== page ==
## optimal approximations for importance sampling

Posted in Mountains, pictures, Statistics, Travel with tags British Columbia, cross validated, importance sampling, Lone Cone Mountain, Meares Island, minimum variance, Monte Carlo Statistical Methods, multiple importance methods, optimisation, Tofino, Vancouver Island, zero variance importance sampling on August 17, 2018 by xi'an*“…building such a zero variance estimator is most of the times not practical…”*

**A**s I was checking [while looking at Tofino inlet from my rental window] on optimal importance functions following a question on X validated, I came across this arXived note by Pantaleoni and Heitz, where they suggest using weighted sums of step functions to reach minimum variance. However, the difficulty with probability densities that are step functions is that they necessarily have a compact support, which thus make them unsuitable for targeted integrands with non-compact support. And making the purpose of the note and the derivation of the optimal weights moot. It points out its connection with the reference paper of Veach and Guibas (1995) as well as He and Owen (2014), a follow-up to the other reference paper by Owen and Zhou (2000).

## multiple importance sampling

Posted in Books, Statistics, University life with tags adaptive mixture importance sampling, AMIS, importance sampling, MCMC, Monte Carlo Statistical Methods, multiple importance methods, multiple mixtures, population Monte Carlo, simulation on November 20, 2015 by xi'an

“Within this unified context, it is possible to interpret that all the MIS algorithms draw samples from a equal-weighted mixture distribution obtained from the set of available proposal pdfs.”

**I**n a very special (important?!) week for importance sampling!, Elvira et al. arXived a paper about generalized multiple importance sampling. The setting is the same as in earlier papers by Veach and Gibas (1995) or Owen and Zhou (2000) [and in our AMIS paper], namely a collection of importance functions and of simulations from those functions. However, there is no adaptivity for the construction of the importance functions and no Markov (MCMC) dependence on the generation of the simulations.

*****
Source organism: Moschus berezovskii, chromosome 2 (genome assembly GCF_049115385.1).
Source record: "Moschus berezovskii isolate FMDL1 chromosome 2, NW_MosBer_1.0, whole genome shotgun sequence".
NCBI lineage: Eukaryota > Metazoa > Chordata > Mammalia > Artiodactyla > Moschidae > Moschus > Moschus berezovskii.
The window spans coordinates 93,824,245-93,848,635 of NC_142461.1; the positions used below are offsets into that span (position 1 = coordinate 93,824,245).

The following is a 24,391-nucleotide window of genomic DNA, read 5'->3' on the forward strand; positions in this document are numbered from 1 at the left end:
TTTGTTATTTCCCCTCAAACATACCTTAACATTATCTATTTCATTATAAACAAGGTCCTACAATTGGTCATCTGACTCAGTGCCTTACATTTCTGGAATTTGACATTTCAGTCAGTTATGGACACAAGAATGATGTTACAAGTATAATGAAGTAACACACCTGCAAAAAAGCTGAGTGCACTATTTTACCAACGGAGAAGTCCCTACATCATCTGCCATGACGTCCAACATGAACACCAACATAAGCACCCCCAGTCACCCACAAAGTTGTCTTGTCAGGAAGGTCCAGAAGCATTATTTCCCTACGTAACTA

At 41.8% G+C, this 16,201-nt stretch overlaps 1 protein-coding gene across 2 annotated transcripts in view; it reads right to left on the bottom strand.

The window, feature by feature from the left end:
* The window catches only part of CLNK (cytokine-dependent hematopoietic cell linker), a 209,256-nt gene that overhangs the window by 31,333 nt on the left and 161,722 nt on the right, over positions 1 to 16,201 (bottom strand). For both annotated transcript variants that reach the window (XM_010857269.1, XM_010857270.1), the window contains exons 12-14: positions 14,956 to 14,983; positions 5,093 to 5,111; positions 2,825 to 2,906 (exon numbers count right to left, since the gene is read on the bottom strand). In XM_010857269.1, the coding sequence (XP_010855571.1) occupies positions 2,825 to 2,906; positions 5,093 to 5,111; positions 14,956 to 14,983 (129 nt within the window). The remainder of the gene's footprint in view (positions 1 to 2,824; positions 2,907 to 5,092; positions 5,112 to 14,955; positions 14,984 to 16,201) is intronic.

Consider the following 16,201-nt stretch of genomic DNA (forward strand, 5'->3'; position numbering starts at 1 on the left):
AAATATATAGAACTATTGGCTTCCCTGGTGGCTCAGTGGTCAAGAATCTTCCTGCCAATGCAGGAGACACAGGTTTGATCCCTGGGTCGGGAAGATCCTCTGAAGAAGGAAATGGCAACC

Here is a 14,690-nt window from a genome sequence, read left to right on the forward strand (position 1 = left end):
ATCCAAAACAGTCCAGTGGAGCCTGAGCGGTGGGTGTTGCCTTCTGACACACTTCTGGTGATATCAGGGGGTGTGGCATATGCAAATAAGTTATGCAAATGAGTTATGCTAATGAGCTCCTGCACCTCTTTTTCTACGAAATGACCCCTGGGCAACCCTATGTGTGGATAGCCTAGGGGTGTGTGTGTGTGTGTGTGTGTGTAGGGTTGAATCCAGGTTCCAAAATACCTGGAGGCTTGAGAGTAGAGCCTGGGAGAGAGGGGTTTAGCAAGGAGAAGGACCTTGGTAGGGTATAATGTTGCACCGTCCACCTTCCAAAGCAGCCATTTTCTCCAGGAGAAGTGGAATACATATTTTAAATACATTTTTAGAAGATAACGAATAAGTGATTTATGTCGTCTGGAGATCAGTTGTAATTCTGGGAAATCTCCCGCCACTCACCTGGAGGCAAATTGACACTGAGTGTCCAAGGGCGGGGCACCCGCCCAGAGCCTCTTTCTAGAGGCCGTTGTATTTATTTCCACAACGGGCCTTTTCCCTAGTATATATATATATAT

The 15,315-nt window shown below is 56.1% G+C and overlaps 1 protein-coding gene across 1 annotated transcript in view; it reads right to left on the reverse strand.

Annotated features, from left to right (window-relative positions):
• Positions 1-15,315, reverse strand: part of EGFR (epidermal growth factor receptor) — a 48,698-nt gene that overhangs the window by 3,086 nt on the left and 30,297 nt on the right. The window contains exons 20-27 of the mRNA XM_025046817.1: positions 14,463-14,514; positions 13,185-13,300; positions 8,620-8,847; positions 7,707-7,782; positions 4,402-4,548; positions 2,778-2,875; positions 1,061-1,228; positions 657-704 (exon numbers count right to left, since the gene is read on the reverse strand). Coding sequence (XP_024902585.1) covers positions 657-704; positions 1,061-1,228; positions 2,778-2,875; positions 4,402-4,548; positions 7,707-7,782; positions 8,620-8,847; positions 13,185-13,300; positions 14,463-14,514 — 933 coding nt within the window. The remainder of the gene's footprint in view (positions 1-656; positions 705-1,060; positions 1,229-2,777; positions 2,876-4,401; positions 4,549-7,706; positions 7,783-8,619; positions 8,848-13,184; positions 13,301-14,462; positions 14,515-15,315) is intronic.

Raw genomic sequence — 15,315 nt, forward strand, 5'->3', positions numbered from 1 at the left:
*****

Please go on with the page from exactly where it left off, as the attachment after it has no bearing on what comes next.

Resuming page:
“One of the goals of this paper is to provide the practitioner with solid theoretical results about the superiority of some specific MIS schemes.”

One first part deals with the fact that a random point taken from the conjunction of those samples is distributed from the equiweighted mixture. Which was a fact I had much appreciated when reading Owen and Zhou (2000). From there, the authors discuss the various choices of importance weighting. Meaning the different degrees of Rao-Blackwellisation that can be applied to the sample. As we discovered in our population Monte Carlo research [which is well-referred within this paper], conditioning too much leads to useless adaptivity. Again a sort of epiphany for me, in that a whole family of importance functions could be used for the same target expectation and the very same simulated value: it all depends on the degree of conditioning employed for the construction of the importance function. To get around the annoying fact that self-normalised estimators are never unbiased, the authors borrow Liu’s (2000) notion of proper importance sampling estimators, where the ratio of the expectations is returning the right quantity. (Which amounts to recover the correct normalising constant(s), I believe.) They then introduce five (5!) different possible importance weights that all produce proper estimators. However, those weights correspond to different sampling schemes, so do not apply to the same sample. In other words, they are not recycling weights as in AMIS. And do not cover the adaptive cases where the weights and parameters of the different proposals change along iterations. Unsurprisingly, the smallest variance estimator is the one based on sampling without replacement and an importance weight made of the entire mixture. But this result does not apply for the self-normalised version, whose variance remains intractable.

I find this survey of existing and non-existing multiple importance methods quite relevant and a must-read for my students (and beyond!). My reservations (for reservations there must be!) are that the study stops short of pushing further the optimisation. Indeed, the available importance functions are not equivalent in terms of the target and hence weighting them equally is sub-efficient. The adaptive part of the paper broaches upon this issue but does not conclude.